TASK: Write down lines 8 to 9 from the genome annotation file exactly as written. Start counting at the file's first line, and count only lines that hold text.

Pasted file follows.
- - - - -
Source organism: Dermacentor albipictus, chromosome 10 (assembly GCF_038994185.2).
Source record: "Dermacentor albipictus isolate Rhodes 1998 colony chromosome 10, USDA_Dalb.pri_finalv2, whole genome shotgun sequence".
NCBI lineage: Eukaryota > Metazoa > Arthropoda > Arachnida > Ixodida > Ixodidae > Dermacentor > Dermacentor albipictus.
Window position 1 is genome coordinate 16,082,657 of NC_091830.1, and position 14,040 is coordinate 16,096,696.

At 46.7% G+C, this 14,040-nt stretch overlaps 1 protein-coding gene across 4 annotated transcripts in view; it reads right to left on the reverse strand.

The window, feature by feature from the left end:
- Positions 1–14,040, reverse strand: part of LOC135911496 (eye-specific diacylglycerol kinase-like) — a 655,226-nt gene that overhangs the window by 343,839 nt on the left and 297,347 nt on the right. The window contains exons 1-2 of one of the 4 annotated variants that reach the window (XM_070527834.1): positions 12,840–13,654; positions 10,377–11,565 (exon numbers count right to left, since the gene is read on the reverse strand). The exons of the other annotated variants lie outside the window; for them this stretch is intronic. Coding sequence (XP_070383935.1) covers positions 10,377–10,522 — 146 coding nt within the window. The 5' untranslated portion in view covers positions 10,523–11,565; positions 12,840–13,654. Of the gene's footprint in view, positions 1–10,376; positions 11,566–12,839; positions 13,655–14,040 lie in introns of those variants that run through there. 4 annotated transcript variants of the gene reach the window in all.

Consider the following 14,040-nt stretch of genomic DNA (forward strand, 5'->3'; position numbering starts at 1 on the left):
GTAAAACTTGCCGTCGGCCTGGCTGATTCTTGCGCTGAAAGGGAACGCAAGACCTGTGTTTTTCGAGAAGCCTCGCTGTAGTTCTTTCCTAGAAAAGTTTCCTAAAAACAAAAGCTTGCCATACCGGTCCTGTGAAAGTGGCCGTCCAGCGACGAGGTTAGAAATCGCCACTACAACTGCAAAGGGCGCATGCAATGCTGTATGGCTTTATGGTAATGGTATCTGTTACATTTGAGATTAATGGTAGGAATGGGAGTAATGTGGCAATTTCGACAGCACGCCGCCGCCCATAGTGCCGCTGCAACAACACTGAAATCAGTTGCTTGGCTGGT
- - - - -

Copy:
Consider the following 14,040-nt stretch of genomic DNA (forward strand, 5'->3'; position numbering starts at 1 on the left):
GTAAAACTTGCCGTCGGCCTGGCTGATTCTTGCGCTGAAAGGGAACGCAAGACCTGTGTTTTTCGAGAAGCCTCGCTGTAGTTCTTTCCTAGAAAAGTTTCCTAAAAACAAAAGCTTGCCATACCGGTCCTGTGAAAGTGGCCGTCCAGCGACGAGGTTAGAAATCGCCACTACAACTGCAAAGGGCGCATGCAATGCTGTATGGCTTTATGGTAATGGTATCTGTTACATTTGAGATTAATGGTAGGAATGGGAGTAATGTGGCAATTTCGACAGCACGCCGCCGCCCATAGTGCCGCTGCAACAACACTGAAATCAGTTGCTTGGCTGGT